Last Saturday, the Folger Shakespeare Library announced that its resident theater company will close in June, after 15 years of presenting classical drama for Washington audiences. Since the announcement was made, I have received many expressions of concern from theater lovers in Washington and throughout the country. I am both grateful for their interest and sympathetic with their sorrow -- no one likes to see a theater close, least of all the director of an institution dedicated to the greatest of playwrights.
Last spring, I saw my first Folger production, Calderon's great drama of the Spanish Golden Age, "The Mayor of Zalamea." When I entered thetheater, I felt the same lifting sense of anticipation that I've felt hundreds of times since seeing my first professional show over 30 years ago. Sitting in the audience of "The Mayor of Zalamea," and again of "Henry V," my anticipation was rewarded mightily with an estimable production. I felt great pride for the Folger Theatre's high level of accomplishment.
But despite their artistic qualities, many of the Folger's productions and the theater program as a whole have suffered financial losses. To present classical theater with large professional casts, brilliant sets and costumes in a 250-seat house is a risky venture. Over the past nine years, the Folger Theater has incurred an average yearly loss of $150,000. The library has devoted $1.5 million from its endowment funds to make up theater losses, in addition to the well over $1 million in indirect cost support contributed in the form of security, maintenance, heat and lights. Several organizational alternatives have been tried throughout the 15 years without sufficient improvement in the financial situation. In 1981, the trustees of Amherst College, who bear the responsibility for providing prudent stewardship for the Folger and all of its programs, decided that the direct costs of the theater could no longer be a budgeted expense underwritten by the library's endowment. Since then, despite extraordinary efforts by the trustees and the library and theater staffs, the losses have continued.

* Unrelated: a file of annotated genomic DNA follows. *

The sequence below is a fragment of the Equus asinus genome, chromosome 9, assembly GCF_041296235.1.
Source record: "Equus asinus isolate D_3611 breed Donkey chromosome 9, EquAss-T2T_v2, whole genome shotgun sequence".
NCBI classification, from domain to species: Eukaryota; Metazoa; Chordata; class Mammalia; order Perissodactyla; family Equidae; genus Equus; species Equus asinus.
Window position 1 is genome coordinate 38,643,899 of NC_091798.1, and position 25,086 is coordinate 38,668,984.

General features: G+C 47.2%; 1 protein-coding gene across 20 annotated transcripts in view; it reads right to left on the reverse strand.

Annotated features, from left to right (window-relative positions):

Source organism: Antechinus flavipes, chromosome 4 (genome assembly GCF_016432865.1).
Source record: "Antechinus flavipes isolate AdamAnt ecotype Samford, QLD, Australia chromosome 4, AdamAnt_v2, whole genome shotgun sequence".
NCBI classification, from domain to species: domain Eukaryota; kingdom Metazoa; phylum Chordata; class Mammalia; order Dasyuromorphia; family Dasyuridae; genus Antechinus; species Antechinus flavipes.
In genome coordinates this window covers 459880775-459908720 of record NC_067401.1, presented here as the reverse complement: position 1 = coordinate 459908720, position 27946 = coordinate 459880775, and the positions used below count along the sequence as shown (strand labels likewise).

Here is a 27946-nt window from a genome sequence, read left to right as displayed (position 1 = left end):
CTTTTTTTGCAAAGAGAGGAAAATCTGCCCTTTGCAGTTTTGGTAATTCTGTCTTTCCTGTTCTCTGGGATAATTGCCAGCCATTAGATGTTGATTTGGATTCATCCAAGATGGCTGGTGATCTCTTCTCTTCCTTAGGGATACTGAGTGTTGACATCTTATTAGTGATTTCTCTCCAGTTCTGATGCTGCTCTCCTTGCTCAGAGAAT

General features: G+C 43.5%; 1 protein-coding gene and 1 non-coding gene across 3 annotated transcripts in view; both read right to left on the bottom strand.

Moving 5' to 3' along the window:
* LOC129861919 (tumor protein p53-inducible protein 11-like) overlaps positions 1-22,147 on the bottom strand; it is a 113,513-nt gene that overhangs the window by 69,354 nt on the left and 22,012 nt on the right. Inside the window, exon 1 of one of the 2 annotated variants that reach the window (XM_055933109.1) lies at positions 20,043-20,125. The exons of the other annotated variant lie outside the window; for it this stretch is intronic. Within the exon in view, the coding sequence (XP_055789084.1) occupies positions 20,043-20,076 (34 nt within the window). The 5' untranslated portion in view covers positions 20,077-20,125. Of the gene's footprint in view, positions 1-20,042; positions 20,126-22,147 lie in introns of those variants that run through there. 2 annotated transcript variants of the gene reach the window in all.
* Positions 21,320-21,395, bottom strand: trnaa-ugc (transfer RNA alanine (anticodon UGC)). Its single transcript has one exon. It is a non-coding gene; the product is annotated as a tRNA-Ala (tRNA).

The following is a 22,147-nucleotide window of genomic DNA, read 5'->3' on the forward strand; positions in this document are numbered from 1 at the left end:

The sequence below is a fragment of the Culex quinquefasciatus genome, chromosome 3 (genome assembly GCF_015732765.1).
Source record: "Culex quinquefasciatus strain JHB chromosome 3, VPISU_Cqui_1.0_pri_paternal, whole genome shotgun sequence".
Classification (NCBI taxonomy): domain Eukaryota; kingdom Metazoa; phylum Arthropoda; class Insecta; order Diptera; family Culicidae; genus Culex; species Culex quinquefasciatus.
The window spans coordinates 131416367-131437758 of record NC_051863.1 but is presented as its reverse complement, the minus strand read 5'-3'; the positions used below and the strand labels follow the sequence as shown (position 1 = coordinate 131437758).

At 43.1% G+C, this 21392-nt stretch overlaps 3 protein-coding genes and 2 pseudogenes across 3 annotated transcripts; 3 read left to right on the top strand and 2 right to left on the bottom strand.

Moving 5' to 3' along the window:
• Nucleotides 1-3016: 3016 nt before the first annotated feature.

Last August, after last year's $251,700 loss, the trustees formed a committee to study the long-term future of the Folger Theatre. Thorough evaluation by this committee revealed that there could be no reasonable expectation that the costs of operating a professional repertory company would be less burdensome in the future. Given this likelihood and facing an awareness of major financial needs within the library's core programs, together with an increasingly difficult funding environment for cultural institutions, we were forced to take a regrettable but necessary step.
A great research library is a fragile cultural establishment, despite trappings of marble and granite. Its purpose -- to assemble, organize and preserve for the future extensive collections; to enable gifted minds to encounter these resources; and to develop programs that make the resultant learning available to society at large -- demand a significant financial commitment.
The Folger now finds itself close to the point of risking its essential strengths. The library's budget for acquisition -- the life's blood of any library -- has remained constant since 1967, resulting in a decline in purchasing power of 90 percent. Essential services, such as cataloging, are so understaffed that, despite the slowdown in acquisitions, some sections of the collection still await cataloging after 25 years. There is no curator for exhibitions, which should be a major strength. A fellowship program that was once the model toward which other libraries aspired has been defunct since 1975.
Nevertheless, our revels are not ended; with the decision to discontinue the present theater program, the Folger also has resolved to study carefully (National Caucus of Labor Committees photo) Defying Prospero, the Folger will continue to sponsor classical drama in its Elizabethan theater, but in a form consistent with its resources. The library's commitment to public programs for the Washington community is as unshakeable as its determination to remain one of America's great centers for Renaissance studies.
Regretfully, the Folger Library must now leave the task of producing classical repertory theater to those who are better prepared to do it. Should such a group emerge, it will have the Folger's enthusiastic support. As usual, a line from the Bard says it best: "Farewell, thou art too dear for my possessing."